Fibonacci Must Die!

Leonardo Fibonacci died over 760 years ago but he had a profound effect on mathematics in western civilization.  He brought what he had learned from mathematician in north Africa back to Europe and authored the book Liber Abaci, which described such things as the Hindu-Arabic numeral system and place value of numbers.  In the book he also showed how a number of mathematical problems were solved using the techniques he had learned, one of which was the growth of a population of rabbits.  Although he didn't invent it, that sequence bears his name today, and is seen in many places in nature.

The use of the Fibonacci sequence in a slightly modified form has also been popularized in the Agile community as values which can be used to estimate the effort required to deliver work.  This is usually tied to the Planning Poker technique created in 2002 by James Grenning, and Mike Cohn's Mountain Goat Software sells decks of planning poker cards that use the values 0, 1/2, 1, 2, 3, 5, 8, 13, 20, 40, 100, ? and infinity.

If you look, though, at James' paper and Mike's excellent 2005 book Agile Estimating and Planning, they both make a very similar point.  From James:
As the estimates get longer, the precision goes down. There are cards for 1,2,3,5,7,10 days and infinity. This deck might help you keep your story size under 2 weeks. Its common experience that story estimates longer than 2 weeks often go over budget. If a story is longer than 2 weeks, play the infinity card and make the customer split the story.
From Mike's Agile Estimating and Planning (pg. 52):
Because we are best within a single order of magnitude, we would like to have most of our estimated in such a range.  Two estimation scales I've had good success with are:
  • 1, 2, 3, 5 and 8 [Fibonacci] 
  • 1, 2, 4 and 8
In both of these cases, James and Mike recognize that as estimate size increases accuracy decreases rapidly, and they both use a very narrow range of values that can be used for estimates.

Why is that?  Well, I'm going to borrow a famous acronym from the Extreme Programming world: YAGNI... You Ain't Gonna Need It!

Yes, Mike's card decks have many more values.  I suppose that a deck with 5 values and infinity would be somewhat less attractive to buy, but the real point is how much damage is being caused by teams using values of 13, 20, 40 and 100?  Do those numbers really mean anything?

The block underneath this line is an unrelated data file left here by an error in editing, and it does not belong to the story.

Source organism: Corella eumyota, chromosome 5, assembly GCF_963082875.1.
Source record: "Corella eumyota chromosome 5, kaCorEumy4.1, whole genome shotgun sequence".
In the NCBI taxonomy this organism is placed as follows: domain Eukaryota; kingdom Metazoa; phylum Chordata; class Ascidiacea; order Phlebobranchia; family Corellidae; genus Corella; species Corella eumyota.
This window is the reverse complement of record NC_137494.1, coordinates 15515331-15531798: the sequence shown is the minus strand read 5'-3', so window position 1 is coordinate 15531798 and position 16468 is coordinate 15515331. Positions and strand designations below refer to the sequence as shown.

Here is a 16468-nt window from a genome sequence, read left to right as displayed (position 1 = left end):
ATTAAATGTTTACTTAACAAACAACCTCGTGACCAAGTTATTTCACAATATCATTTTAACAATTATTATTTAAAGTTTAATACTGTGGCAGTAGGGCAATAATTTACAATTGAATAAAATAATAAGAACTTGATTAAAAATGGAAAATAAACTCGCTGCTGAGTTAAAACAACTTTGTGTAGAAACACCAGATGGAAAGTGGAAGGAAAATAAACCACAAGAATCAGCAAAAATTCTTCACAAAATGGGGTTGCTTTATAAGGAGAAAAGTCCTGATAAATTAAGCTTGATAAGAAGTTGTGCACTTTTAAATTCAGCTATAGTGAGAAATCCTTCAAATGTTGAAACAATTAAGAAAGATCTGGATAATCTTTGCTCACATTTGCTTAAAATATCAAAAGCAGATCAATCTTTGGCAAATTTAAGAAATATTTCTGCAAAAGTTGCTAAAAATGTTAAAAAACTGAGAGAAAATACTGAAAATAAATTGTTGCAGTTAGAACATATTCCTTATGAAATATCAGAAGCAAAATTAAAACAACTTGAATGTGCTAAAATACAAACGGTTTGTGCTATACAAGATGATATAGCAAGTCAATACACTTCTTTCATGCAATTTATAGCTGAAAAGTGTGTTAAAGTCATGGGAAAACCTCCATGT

I assert that they are meaningless, and actually cause much more harm than good.  The harm comes from 2 sources.  First, it allows teams to get away with not splitting work down into pieces that can be estimated reliably.  Second, and as a consequence of the first, by providing inaccurate estimates for very large things teams/product owners/stakeholders can have a false sense of security about how much effort will be required.  Estimates that are wildly inaccurate will lead to incorrect decisions about whether to proceed with some work or not.  The smaller the piece of work being estimated, the higher the probability that the estimate is accurate enough to make reasonable decisions.

The Curse of Choice
Having too many choices is actually a curse, and limiting the choices available for teams to use for estimation forces them to really think hard about breaking the work down.  I personally have used the four values of 1, 2, 3 and "too big" with good success over the years, but I can certainly live with what James and Mike suggest above.

To go a step further, though, we should be applying Lean thinking and strive to eliminate the variability of the size of work completely.  This would mean that all items are broken down until they're the same size, obviating the need for any estimation at all!  That's a perfection vision that very few people have achieved, although it has happened.

In the end, we need to move away from using the longer modified Fibonacci series as if it were a law of nature.  Being modified, it really isn't a law, and actually provides very little value beyond the number 8.

Within Agile teams, Fibonacci must die!


Jeff Anderson said…
If I only need up to 8 then I don't really need to estimate at all, 1-8 is what is known as a low variability range, just treat all stories as 4.5. Your estimates in aggregate will be the same as if you actually estimated it

I would estimate as follows
- story = 4.5 ( really 1-8)
- epic = 30 (maybe 10-50)
- minimum marketable feature set = 130 ( maybe 60- 200)

This range has a wide variation, so it actually matters, anything finer grain is a wash, it will average out before long...
Dave Rooney said…
Thanks for the comment, Jeff!